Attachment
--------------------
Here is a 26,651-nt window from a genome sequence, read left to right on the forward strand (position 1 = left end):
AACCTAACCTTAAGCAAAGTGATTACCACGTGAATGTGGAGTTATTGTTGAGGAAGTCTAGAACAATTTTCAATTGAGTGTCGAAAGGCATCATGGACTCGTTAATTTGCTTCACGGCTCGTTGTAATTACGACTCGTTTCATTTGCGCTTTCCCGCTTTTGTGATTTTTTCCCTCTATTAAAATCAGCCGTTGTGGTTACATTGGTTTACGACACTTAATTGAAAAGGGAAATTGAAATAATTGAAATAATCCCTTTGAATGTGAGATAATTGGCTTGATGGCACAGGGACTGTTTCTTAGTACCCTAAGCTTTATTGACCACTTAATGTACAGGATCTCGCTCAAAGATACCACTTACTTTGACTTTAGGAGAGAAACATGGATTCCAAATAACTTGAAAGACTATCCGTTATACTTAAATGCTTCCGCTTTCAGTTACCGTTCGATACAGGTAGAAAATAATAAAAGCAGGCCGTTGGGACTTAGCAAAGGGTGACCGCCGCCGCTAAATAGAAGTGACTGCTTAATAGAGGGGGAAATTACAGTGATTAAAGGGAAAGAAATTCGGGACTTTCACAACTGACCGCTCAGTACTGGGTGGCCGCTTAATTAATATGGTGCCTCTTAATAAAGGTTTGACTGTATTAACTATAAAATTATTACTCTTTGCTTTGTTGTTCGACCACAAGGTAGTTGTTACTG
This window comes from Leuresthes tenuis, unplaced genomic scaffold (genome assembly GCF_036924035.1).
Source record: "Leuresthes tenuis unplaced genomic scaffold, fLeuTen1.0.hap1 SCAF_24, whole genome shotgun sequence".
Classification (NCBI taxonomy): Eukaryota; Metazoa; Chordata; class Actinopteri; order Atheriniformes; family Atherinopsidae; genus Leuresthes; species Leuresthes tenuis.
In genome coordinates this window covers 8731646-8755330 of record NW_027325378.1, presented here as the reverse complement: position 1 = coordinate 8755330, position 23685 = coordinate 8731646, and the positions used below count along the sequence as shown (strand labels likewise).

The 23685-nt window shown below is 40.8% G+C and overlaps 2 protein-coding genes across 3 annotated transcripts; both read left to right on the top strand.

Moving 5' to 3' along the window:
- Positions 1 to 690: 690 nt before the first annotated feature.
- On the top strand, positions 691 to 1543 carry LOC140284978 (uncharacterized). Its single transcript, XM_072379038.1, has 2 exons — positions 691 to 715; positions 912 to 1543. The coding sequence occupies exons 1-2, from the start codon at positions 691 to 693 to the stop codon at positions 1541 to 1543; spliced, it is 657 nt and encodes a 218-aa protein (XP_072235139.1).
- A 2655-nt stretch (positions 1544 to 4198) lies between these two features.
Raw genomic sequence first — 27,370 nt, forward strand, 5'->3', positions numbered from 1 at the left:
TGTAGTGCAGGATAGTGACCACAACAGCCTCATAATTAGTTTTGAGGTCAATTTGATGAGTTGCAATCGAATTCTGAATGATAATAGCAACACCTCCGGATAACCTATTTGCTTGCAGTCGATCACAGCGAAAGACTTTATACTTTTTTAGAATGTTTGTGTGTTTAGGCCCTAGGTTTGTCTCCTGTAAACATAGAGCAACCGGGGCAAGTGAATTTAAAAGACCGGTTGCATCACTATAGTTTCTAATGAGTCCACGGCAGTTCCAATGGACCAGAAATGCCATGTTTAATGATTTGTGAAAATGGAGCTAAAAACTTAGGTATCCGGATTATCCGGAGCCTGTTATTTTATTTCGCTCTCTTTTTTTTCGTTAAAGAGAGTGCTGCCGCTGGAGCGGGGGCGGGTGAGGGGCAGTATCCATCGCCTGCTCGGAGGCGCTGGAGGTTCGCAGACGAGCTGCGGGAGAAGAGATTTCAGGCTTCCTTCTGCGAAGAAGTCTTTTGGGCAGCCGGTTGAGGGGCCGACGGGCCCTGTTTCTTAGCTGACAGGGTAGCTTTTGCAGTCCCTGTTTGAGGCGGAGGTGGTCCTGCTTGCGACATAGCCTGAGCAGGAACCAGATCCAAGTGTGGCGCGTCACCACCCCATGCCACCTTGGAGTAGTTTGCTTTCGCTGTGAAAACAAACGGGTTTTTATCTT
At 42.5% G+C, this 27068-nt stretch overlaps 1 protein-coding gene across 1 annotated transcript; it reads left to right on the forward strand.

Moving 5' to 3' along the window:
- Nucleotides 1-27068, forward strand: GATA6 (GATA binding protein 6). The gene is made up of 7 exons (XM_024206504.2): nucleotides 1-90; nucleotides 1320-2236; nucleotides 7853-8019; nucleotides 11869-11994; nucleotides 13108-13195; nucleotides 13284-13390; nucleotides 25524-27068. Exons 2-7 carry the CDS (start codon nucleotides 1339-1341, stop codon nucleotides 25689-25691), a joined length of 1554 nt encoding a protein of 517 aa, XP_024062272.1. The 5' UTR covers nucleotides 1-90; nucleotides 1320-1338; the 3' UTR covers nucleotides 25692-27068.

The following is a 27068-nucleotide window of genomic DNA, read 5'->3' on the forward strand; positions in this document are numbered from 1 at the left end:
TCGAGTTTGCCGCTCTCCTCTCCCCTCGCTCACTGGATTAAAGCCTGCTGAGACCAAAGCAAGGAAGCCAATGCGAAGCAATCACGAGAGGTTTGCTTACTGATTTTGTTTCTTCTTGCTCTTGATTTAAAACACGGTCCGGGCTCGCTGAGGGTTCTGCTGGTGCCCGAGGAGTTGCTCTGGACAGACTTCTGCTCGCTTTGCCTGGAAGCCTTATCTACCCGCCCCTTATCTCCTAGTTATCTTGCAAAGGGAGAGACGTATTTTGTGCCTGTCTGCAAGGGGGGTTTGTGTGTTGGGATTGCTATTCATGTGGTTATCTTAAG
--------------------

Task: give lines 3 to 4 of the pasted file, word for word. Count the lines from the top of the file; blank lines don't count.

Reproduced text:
This window comes from Leuresthes tenuis, unplaced genomic scaffold (genome assembly GCF_036924035.1).
Source record: "Leuresthes tenuis unplaced genomic scaffold, fLeuTen1.0.hap1 SCAF_24, whole genome shotgun sequence".